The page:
1) God's revelation to man in the Bible is true..Why? God's revelation to man in the Bible says so.

2) Common descent is true..Why? The adaptations driven by natural selection we observe today have been happening for millions of years.

Mainstream scientists are fully justified in taking issue here. Of course carbon dating complicates the discussion and that is more than we can address at this point. I am not making a truth-claim about either creationism or evolution in this piece. As stated above, although formally logical, both statements appeal to their conclusion in their premise, which renders them materially invalid circular arguments. From a strictly logical standpoint, such statements are not effective persuaders of truth.

Now that the argument has been made, let's shift the discussion in a pertinent direction.

Whenever we infer from a fact, there can be more than one interpretation, and Gould's inferences about history from modern biology remain open to interpretation because they are inferences from facts. To me, Genesis supports the idea that all life is genealogically related, and temporarily eschewing moral dilemmas such as the bloodsport argument, every single shred of evidence we have for evolution, which is quite an impressive array, can also be reasonably argued as evidence of some sort of special creation.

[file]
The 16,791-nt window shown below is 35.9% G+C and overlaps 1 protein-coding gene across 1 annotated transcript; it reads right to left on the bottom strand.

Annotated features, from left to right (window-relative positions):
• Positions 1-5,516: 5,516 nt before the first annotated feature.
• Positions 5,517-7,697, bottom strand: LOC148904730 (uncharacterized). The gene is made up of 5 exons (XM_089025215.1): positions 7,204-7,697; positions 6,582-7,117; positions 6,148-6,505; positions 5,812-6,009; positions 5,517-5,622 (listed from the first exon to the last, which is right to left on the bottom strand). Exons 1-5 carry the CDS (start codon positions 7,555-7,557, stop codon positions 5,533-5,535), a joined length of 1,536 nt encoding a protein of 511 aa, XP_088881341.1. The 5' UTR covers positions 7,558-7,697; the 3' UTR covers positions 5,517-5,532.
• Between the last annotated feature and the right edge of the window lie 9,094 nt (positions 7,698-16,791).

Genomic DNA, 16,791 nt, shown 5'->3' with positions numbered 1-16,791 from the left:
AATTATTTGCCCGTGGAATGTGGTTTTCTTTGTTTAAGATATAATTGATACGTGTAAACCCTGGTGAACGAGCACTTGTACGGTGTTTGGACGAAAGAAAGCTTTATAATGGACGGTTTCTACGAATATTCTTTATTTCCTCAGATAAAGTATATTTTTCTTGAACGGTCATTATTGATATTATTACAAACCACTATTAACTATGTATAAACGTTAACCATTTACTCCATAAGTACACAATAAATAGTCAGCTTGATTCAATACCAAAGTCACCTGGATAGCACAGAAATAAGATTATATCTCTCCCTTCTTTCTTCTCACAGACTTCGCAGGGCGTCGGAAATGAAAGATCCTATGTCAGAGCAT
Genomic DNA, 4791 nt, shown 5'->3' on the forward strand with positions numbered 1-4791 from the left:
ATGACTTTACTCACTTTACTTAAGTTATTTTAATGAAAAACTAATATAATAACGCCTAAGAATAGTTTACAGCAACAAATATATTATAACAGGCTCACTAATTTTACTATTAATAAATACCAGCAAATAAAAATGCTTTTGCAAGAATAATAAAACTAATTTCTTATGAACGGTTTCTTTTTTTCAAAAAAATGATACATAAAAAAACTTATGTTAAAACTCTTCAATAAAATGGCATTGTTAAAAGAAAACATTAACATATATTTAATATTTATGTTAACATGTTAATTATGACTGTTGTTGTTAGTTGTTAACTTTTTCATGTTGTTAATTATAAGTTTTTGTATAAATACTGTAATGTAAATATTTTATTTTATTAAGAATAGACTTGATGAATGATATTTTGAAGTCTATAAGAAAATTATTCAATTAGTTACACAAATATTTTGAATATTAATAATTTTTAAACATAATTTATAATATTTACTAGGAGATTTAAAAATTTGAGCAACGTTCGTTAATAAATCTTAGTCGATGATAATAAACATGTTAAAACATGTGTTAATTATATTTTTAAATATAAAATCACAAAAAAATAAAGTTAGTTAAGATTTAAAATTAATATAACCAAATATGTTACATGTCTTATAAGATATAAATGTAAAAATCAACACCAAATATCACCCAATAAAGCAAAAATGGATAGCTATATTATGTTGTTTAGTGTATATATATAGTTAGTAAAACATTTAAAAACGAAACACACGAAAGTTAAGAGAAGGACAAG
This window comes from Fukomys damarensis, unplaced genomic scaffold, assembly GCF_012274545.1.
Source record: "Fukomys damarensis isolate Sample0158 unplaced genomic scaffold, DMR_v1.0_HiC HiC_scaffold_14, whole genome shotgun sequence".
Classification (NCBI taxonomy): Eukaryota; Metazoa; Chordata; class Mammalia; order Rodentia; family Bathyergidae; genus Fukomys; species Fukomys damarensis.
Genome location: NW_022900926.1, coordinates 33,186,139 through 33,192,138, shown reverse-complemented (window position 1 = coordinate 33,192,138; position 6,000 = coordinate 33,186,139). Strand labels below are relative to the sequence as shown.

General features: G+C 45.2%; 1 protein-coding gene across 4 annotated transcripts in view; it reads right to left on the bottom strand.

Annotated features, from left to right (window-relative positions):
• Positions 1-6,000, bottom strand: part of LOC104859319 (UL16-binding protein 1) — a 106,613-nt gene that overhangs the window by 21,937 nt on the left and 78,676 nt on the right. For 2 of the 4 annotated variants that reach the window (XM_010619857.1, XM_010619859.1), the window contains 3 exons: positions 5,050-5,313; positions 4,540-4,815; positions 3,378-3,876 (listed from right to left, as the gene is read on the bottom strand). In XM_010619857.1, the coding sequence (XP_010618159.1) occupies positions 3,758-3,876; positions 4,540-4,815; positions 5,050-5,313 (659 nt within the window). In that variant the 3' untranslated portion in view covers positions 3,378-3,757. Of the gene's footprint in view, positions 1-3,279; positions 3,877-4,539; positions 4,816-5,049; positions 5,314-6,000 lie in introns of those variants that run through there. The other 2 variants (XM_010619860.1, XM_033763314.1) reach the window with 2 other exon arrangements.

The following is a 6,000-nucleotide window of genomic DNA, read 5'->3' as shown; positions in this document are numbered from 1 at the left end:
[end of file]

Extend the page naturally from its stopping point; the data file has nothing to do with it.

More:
For example, homology was one of Origin's big guns and a common minor line of support for common descent involves Darwin's argument from homologous resemblance and vestigial organs. But does the phenomenon of homology accompanied by reduced function constitute a direct, exclusive line of evidence for evolution?